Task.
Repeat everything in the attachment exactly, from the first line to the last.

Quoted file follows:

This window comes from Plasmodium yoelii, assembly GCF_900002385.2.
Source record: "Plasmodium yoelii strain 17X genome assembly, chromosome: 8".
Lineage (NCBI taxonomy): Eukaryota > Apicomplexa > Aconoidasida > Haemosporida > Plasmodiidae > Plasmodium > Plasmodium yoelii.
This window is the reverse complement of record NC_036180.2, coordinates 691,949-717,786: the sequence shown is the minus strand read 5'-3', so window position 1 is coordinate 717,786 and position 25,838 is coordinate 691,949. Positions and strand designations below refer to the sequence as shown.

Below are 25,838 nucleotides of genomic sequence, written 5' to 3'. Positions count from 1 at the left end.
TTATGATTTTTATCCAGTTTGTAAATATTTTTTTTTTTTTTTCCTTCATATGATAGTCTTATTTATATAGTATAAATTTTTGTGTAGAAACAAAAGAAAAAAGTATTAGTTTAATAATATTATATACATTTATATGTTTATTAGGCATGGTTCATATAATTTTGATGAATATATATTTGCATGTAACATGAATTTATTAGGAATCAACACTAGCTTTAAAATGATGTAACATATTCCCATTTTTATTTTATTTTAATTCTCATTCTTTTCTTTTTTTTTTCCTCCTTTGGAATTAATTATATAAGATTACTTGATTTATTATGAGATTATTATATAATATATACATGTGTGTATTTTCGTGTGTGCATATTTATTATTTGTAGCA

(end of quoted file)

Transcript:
This window comes from Plasmodium yoelii, assembly GCF_900002385.2.
Source record: "Plasmodium yoelii strain 17X genome assembly, chromosome: 8".
Lineage (NCBI taxonomy): Eukaryota > Apicomplexa > Aconoidasida > Haemosporida > Plasmodiidae > Plasmodium > Plasmodium yoelii.
This window is the reverse complement of record NC_036180.2, coordinates 691,949-717,786: the sequence shown is the minus strand read 5'-3', so window position 1 is coordinate 717,786 and position 25,838 is coordinate 691,949. Positions and strand designations below refer to the sequence as shown.

Below are 25,838 nucleotides of genomic sequence, written 5' to 3'. Positions count from 1 at the left end.
TTATGATTTTTATCCAGTTTGTAAATATTTTTTTTTTTTTTTCCTTCATATGATAGTCTTATTTATATAGTATAAATTTTTGTGTAGAAACAAAAGAAAAAAGTATTAGTTTAATAATATTATATACATTTATATGTTTATTAGGCATGGTTCATATAATTTTGATGAATATATATTTGCATGTAACATGAATTTATTAGGAATCAACACTAGCTTTAAAATGATGTAACATATTCCCATTTTTATTTTATTTTAATTCTCATTCTTTTCTTTTTTTTTTCCTCCTTTGGAATTAATTATATAAGATTACTTGATTTATTATGAGATTATTATATAATATATACATGTGTGTATTTTCGTGTGTGCATATTTATTATTTGTAGCA